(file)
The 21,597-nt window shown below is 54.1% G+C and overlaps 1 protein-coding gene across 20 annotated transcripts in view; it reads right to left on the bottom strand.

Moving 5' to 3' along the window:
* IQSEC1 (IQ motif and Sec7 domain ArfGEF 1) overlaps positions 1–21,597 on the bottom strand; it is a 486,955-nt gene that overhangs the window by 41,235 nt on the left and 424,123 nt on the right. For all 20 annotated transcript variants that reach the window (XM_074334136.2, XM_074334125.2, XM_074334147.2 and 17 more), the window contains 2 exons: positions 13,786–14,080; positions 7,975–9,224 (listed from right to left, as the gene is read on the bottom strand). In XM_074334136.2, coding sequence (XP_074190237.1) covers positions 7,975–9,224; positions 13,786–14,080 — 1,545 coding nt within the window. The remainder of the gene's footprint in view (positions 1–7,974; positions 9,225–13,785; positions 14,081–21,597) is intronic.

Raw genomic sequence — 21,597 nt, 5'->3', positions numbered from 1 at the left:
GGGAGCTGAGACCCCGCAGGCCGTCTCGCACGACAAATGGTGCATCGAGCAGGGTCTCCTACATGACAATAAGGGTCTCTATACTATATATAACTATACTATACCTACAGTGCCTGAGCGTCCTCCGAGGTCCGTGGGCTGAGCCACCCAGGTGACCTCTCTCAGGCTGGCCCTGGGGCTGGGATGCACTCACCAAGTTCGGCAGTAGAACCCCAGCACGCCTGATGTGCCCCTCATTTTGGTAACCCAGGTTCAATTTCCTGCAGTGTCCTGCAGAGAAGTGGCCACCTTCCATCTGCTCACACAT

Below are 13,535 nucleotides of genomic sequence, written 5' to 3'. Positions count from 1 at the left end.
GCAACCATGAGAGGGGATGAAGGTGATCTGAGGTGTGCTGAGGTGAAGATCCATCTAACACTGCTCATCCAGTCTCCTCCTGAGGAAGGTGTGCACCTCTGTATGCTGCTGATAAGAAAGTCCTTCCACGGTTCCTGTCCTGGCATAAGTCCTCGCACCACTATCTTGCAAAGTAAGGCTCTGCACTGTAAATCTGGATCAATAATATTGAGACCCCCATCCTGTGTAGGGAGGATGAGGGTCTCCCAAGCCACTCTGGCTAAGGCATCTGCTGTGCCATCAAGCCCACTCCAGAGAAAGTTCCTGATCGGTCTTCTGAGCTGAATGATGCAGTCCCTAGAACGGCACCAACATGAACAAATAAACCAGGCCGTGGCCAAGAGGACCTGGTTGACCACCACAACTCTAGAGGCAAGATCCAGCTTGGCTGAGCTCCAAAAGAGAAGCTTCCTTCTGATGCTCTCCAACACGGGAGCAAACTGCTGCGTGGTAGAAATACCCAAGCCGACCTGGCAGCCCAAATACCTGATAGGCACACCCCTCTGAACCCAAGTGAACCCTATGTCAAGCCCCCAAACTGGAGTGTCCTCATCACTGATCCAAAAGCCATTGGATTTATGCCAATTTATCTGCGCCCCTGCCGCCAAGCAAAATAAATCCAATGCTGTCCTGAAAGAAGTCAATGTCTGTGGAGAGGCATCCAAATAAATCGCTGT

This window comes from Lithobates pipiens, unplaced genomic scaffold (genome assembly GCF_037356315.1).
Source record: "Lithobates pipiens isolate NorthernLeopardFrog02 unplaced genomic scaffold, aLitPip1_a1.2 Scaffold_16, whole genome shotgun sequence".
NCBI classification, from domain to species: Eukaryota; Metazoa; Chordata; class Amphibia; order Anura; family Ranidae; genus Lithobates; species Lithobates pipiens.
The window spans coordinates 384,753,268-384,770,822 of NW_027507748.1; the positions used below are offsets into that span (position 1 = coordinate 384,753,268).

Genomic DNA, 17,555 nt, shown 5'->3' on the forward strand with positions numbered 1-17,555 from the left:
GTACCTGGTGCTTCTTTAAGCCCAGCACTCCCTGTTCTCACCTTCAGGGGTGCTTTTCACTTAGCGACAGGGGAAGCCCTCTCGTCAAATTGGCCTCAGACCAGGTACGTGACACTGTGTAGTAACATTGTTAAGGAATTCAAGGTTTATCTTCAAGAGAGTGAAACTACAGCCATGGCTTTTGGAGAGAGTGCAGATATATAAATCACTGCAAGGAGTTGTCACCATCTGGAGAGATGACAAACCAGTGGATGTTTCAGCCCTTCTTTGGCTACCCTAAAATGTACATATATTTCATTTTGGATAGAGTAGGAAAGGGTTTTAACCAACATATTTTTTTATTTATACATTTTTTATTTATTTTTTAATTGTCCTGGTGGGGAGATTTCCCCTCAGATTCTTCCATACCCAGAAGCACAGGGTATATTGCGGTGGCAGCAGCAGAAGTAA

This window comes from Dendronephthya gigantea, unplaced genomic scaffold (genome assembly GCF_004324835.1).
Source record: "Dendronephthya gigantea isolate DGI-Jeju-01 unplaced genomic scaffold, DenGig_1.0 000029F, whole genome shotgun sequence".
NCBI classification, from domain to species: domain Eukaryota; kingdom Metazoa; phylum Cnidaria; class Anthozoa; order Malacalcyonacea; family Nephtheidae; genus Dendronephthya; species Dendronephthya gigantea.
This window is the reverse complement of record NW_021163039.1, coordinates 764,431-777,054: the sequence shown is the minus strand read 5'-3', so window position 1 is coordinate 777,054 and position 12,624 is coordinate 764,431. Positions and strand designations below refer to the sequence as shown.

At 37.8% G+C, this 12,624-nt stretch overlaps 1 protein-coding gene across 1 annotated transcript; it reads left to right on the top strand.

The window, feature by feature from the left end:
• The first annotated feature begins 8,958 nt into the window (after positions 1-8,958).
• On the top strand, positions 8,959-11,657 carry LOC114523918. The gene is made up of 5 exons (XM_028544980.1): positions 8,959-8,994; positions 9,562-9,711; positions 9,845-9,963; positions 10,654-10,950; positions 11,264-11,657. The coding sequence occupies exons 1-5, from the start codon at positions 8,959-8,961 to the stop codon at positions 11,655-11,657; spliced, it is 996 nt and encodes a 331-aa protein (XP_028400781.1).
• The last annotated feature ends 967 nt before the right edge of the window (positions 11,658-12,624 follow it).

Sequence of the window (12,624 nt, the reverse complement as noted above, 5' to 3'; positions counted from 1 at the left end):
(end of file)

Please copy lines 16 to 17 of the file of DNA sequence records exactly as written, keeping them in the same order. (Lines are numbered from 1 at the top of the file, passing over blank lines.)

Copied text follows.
NCBI classification, from domain to species: domain Eukaryota; kingdom Metazoa; phylum Cnidaria; class Anthozoa; order Malacalcyonacea; family Nephtheidae; genus Dendronephthya; species Dendronephthya gigantea.
This window is the reverse complement of record NW_021163039.1, coordinates 764,431-777,054: the sequence shown is the minus strand read 5'-3', so window position 1 is coordinate 777,054 and position 12,624 is coordinate 764,431. Positions and strand designations below refer to the sequence as shown.